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A Response to:
ISKCON in Relation to People of Faith in God
by Saunaka Rsi Dasa, Vol. 7, No. 1
 
Original Article - ISKCON in Relation to People of Faith in God

Hans Ucko

While representatives of all world religions participate in interreligious dialogue, there do seem to be more Christian statements about the value of dialogue than there are Buddhist, Hindu, Muslim or Jewish pronouncements. Perhaps Christians, more than others, need to espouse dialogue as a way of relating to people of other faiths. Be that as it may, there is a need to also assess within other religious traditions the value of interfaith dialogue as the preferred way of relating to people of other faiths in our world today. It is therefore with a sense of curiosity that I discovered that the International Society for Krishna Consciousness (ISKCON) has recently developed a document that addresses the question of relations to people of other faiths.

The document is prefaced with a request to ISKCON members to 'accept a more global responsibility'. This document will help not only ISKCON members, it will also help those outside ISKCON to relinquish prejudices and stereotypes about the Hare Krishna movement. It is a document that recognises and respects other theistic traditions and that clearly states that 'no one religion holds a monopoly on the truth, the revelation of God or our relationship with God'. It calls upon its followers to reconsider their life in mission, stating that it is 'inappropriate and unbecoming ... to try and attract people to the worship of the Supreme by denigrating, misrepresenting or humiliating members of other faith communities.' ISKCON does not have a mission to proselytise members of other faiths. In an age of dialogue, one often comes across a tendency to harmonise all religions, disregarding actual differences between our religious traditions. There is always, in every multi-faith gathering, someone looking for every possibility to affirm that we are all the same, all mean the same, all say the same, that we are all on the same path leading to Rome. This may sound like a pleasant way of providing space for everyone, but actually reflects a fear of religious diversity.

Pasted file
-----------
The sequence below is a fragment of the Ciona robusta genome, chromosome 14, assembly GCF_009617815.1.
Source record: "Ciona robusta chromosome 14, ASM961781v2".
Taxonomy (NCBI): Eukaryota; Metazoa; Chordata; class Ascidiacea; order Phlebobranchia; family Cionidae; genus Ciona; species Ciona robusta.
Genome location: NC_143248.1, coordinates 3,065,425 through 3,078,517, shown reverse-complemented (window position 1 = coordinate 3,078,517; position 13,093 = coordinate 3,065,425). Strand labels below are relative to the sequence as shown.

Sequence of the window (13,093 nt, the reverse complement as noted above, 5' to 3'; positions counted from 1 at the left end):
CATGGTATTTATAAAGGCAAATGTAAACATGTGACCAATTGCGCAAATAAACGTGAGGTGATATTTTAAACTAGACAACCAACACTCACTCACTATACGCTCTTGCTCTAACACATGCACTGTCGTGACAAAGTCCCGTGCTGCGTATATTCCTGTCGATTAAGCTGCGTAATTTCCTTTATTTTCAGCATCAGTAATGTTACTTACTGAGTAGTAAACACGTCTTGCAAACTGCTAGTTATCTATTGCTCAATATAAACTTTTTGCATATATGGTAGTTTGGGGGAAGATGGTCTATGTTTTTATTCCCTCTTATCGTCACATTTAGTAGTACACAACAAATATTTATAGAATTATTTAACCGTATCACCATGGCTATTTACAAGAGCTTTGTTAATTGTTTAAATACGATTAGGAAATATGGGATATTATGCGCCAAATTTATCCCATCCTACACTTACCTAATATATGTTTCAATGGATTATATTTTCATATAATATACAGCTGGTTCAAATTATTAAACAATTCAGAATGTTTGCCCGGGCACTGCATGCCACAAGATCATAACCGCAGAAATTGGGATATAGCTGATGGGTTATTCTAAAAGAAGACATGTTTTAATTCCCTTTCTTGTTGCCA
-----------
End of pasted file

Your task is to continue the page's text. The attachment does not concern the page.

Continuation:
By streamlining our religious differences, we may arrive at a super‑religion of universal love, global friendliness and cosmic consciousness modelled for the 21st century, but it will be a religion similar to a blend of ice cream and jelly: easy to swallow, but of no substance. In this document, I read that 'diversity is accepted, that religions do not have to become homogenous or merge together, but develop respectful and practical relationships with one another'.

I am inspired by this document. It is a challenge to many in my own constituency. I wish followers of ISKCON many opportunities to walk with this document as a vade mecum in a world of religious plurality, respecting the other as other in his or her God-given dignity.

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